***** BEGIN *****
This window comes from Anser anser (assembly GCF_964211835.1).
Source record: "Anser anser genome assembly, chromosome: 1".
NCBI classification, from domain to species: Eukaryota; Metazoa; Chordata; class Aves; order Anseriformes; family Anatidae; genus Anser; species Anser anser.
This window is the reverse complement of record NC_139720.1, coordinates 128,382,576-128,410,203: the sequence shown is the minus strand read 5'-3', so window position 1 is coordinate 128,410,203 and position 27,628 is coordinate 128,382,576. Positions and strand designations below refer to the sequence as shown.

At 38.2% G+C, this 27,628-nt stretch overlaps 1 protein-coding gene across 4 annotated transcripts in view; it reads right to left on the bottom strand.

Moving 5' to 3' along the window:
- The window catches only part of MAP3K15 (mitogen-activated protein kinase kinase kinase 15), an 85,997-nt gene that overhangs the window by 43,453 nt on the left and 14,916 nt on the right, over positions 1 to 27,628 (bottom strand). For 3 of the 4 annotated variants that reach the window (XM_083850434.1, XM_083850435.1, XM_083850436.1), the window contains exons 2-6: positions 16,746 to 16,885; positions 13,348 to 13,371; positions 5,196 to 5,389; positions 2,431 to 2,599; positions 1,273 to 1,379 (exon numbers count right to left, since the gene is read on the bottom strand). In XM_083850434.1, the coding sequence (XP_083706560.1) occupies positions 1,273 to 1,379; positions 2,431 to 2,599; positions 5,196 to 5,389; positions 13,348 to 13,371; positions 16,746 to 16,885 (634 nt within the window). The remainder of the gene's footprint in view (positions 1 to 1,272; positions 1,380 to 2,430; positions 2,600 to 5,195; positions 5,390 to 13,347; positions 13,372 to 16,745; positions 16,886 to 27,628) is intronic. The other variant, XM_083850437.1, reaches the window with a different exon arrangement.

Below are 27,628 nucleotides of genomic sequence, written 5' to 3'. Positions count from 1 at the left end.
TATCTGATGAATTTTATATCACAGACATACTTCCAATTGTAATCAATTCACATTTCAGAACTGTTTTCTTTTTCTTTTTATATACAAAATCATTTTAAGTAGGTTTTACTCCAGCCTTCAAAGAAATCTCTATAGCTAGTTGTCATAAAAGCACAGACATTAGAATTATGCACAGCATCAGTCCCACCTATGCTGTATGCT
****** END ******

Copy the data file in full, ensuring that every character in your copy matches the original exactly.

This window comes from Anser anser (assembly GCF_964211835.1).
Source record: "Anser anser genome assembly, chromosome: 1".
NCBI classification, from domain to species: Eukaryota; Metazoa; Chordata; class Aves; order Anseriformes; family Anatidae; genus Anser; species Anser anser.
This window is the reverse complement of record NC_139720.1, coordinates 128,382,576-128,410,203: the sequence shown is the minus strand read 5'-3', so window position 1 is coordinate 128,410,203 and position 27,628 is coordinate 128,382,576. Positions and strand designations below refer to the sequence as shown.

At 38.2% G+C, this 27,628-nt stretch overlaps 1 protein-coding gene across 4 annotated transcripts in view; it reads right to left on the bottom strand.

Moving 5' to 3' along the window:
- The window catches only part of MAP3K15 (mitogen-activated protein kinase kinase kinase 15), an 85,997-nt gene that overhangs the window by 43,453 nt on the left and 14,916 nt on the right, over positions 1 to 27,628 (bottom strand). For 3 of the 4 annotated variants that reach the window (XM_083850434.1, XM_083850435.1, XM_083850436.1), the window contains exons 2-6: positions 16,746 to 16,885; positions 13,348 to 13,371; positions 5,196 to 5,389; positions 2,431 to 2,599; positions 1,273 to 1,379 (exon numbers count right to left, since the gene is read on the bottom strand). In XM_083850434.1, the coding sequence (XP_083706560.1) occupies positions 1,273 to 1,379; positions 2,431 to 2,599; positions 5,196 to 5,389; positions 13,348 to 13,371; positions 16,746 to 16,885 (634 nt within the window). The remainder of the gene's footprint in view (positions 1 to 1,272; positions 1,380 to 2,430; positions 2,600 to 5,195; positions 5,390 to 13,347; positions 13,372 to 16,745; positions 16,886 to 27,628) is intronic. The other variant, XM_083850437.1, reaches the window with a different exon arrangement.

Below are 27,628 nucleotides of genomic sequence, written 5' to 3'. Positions count from 1 at the left end.
TATCTGATGAATTTTATATCACAGACATACTTCCAATTGTAATCAATTCACATTTCAGAACTGTTTTCTTTTTCTTTTTATATACAAAATCATTTTAAGTAGGTTTTACTCCAGCCTTCAAAGAAATCTCTATAGCTAGTTGTCATAAAAGCACAGACATTAGAATTATGCACAGCATCAGTCCCACCTATGCTGTATGCT